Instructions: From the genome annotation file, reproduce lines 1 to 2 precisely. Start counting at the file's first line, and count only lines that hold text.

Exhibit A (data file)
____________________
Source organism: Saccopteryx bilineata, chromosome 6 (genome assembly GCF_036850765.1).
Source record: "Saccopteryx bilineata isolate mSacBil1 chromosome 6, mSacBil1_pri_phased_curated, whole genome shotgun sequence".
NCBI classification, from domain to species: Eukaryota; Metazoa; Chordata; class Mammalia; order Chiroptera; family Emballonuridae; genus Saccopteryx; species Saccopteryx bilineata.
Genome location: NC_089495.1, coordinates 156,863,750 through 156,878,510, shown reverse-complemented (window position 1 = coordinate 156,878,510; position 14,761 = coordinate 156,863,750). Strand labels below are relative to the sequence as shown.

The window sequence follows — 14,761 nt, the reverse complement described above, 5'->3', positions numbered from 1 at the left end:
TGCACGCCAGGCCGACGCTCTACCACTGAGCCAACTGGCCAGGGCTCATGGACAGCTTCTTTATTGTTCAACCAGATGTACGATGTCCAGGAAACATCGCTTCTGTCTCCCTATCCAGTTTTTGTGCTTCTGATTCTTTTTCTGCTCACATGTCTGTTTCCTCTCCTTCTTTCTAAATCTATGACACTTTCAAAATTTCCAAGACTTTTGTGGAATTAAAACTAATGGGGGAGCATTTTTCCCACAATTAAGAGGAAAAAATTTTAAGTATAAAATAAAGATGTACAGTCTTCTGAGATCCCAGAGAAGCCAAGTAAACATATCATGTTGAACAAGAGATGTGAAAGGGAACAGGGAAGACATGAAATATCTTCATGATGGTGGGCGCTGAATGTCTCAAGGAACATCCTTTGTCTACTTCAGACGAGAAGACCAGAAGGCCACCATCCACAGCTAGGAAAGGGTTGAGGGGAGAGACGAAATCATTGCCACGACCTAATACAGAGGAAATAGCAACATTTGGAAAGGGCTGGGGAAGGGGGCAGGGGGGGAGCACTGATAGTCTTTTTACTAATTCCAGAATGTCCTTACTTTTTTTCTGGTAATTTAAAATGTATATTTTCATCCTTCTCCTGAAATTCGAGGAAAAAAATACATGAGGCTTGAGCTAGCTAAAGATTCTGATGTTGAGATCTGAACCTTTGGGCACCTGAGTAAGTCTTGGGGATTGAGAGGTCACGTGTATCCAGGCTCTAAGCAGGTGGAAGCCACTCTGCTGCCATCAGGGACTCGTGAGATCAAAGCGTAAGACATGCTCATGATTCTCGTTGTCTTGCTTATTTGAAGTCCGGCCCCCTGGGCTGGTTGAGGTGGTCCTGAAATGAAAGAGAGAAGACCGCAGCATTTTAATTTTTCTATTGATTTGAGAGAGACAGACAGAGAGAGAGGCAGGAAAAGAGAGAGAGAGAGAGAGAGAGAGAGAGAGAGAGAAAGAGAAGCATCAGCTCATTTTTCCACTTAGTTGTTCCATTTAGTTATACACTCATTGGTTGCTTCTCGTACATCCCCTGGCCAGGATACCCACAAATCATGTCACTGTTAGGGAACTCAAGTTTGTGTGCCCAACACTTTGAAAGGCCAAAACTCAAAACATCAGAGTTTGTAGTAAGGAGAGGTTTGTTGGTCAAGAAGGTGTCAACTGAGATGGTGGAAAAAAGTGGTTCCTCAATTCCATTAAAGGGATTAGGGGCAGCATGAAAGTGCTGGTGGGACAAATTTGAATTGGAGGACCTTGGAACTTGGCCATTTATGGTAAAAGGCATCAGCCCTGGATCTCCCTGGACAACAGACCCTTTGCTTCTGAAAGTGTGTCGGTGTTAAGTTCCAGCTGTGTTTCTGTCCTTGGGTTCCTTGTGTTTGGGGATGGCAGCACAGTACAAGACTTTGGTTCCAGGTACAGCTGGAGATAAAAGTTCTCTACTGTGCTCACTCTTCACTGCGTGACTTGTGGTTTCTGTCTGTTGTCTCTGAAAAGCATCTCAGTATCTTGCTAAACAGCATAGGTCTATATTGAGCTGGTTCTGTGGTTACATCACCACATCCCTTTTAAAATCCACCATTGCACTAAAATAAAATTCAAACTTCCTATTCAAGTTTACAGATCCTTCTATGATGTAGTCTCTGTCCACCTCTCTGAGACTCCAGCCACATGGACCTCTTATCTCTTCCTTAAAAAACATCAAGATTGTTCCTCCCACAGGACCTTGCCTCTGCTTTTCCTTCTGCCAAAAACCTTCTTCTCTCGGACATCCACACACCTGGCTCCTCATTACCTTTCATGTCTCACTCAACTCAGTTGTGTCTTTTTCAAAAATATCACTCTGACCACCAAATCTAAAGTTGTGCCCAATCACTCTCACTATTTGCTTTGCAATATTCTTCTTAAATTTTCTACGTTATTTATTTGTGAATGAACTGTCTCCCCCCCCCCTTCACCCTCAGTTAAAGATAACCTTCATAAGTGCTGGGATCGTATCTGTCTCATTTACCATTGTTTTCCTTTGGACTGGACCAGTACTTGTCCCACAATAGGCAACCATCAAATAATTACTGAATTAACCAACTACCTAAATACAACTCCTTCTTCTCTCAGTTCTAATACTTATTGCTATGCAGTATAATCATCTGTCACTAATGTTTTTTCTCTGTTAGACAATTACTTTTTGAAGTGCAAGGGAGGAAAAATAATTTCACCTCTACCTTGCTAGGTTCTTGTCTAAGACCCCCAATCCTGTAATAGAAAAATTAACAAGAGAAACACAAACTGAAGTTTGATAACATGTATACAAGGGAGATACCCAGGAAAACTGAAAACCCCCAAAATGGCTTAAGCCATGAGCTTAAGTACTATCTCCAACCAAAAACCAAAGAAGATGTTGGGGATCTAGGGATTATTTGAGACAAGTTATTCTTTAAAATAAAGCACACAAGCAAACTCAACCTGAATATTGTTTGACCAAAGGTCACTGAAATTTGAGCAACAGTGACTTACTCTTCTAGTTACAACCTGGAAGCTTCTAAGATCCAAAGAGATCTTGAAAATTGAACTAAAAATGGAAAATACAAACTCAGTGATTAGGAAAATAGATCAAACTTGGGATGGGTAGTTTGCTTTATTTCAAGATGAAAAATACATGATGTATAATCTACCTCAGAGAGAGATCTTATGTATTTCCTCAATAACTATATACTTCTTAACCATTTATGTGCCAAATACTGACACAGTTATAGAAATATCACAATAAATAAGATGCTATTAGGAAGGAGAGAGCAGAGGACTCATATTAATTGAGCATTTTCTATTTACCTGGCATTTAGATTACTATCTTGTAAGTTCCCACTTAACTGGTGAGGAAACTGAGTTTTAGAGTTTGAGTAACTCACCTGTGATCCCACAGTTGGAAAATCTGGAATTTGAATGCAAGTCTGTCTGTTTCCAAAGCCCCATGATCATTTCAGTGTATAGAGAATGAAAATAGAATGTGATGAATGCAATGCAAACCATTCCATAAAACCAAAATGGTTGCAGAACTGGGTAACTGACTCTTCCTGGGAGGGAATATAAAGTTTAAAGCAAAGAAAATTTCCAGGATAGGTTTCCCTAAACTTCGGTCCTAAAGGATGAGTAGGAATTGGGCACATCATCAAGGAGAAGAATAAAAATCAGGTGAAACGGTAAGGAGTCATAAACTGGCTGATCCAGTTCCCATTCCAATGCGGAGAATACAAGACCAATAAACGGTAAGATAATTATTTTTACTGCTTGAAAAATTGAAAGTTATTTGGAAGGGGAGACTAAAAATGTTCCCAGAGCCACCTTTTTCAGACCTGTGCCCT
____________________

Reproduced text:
Source organism: Saccopteryx bilineata, chromosome 6 (genome assembly GCF_036850765.1).
Source record: "Saccopteryx bilineata isolate mSacBil1 chromosome 6, mSacBil1_pri_phased_curated, whole genome shotgun sequence".